Donna Hamlin has seen it over and over, so often that she's rarely surprised anymore. Someone at work suggests doing something unethical, and instead of speaking out against it, everyone else either agrees or looks the other way. Once, a former colleague hatched a plan to lie in a press release about upcoming layoffs—with the approval of the company's lawyer. "I finally asked, 'Is anyone else finding this entirely unacceptable?'" says Hamlin. She's been threatened with firing if she didn't go along with lies about sensitive company matters. "None of it was legal, but who wants to risk losing their job?"

While it's easy to rattle off a list of deeply held ethics ("I always tell the truth!" "Of course I'll do the right thing!"), under real-world pressure—when a boss demands an immediate result, when a close friend questions your loyalty—aligning your actions with your best intentions can be tricky. Research suggests that what most people think should happen when an ethical challenge looms is inconsistent with what they actually do. In one Northeastern University experiment, subjects were presented with two tasks: one short and easy, one long and tedious. They could either leave their assignment up to a coin toss or choose the easy task and, as a result, leave the next person in line to receive the harder option. Hidden cameras showed that more than 90 percent of participants took the simple task—but when they watched others do the same, they were quick to condemn them.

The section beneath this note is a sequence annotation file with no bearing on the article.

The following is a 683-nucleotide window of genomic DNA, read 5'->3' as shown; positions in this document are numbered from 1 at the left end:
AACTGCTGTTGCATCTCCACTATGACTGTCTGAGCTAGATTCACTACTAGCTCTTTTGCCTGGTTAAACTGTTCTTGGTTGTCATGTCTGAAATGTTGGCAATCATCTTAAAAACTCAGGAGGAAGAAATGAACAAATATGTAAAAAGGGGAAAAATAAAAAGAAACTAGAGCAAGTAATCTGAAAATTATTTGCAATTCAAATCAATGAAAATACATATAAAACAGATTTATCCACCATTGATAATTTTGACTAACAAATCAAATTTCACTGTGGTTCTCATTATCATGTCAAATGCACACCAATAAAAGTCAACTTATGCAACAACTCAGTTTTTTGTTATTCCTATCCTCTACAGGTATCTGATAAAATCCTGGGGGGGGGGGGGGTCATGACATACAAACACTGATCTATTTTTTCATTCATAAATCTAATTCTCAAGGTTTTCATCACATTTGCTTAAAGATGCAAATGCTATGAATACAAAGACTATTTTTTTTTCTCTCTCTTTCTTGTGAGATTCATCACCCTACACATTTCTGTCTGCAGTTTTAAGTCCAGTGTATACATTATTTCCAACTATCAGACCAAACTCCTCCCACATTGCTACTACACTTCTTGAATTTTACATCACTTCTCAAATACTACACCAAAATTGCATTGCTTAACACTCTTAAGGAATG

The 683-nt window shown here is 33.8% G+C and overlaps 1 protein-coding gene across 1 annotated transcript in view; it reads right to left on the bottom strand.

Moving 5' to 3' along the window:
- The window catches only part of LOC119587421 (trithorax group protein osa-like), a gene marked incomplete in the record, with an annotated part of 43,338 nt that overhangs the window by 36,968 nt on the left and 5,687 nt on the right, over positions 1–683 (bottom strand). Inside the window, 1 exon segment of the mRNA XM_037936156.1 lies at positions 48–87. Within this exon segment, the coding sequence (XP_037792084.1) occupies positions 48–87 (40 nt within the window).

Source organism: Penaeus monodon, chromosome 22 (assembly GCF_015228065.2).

You might think a person's values are the product of their upbringing and that after a certain point in life those values don't change much, but scientists and ethics researchers are finding that's hardly the case. To do the right thing, you needn't have been raised a certain way; what matters, many say, is that you put in the effort needed to stay in tip-top ethical shape. The experts often speak of "strengthening your moral muscle," and they believe that you can train to be more ethical, much as you'd train for a 5K race. "Just like being physically fit, being ethically fit takes ongoing practice," says Brooke Deterline, who founded the ethics training organization Courageous Leadership, which bases much of its teachings on the work of her mother, psychologist Lynne Henderson, PhD. "We all have the capacity to do good, but it takes work."

The science-based approach Deterline and Henderson use in their workshops—for companies including Google, Kaiser Permanente, and Stanford's Rock Center for Corporate Governance, as well as for the general public—is called Social Fitness Training, and it involves participants role-playing morally challenging situations. One person might play an intimidating boss, while another acts as an employee who's seen someone fabricate an earnings report. A more personal scenario might involve how to react when you find out that a friend's husband is having an affair.

One of the most important parts of the role play, says Henderson, is getting people to identify the thoughts that might prevent them from speaking up—things like If I call Emily out for fudging the numbers, everyone will turn on me. By zeroing in on distortions in thinking, you can revise your thoughts to better reflect reality: My boss might act surprised, but I think she'll understand that I'm telling her this because I care about the company.


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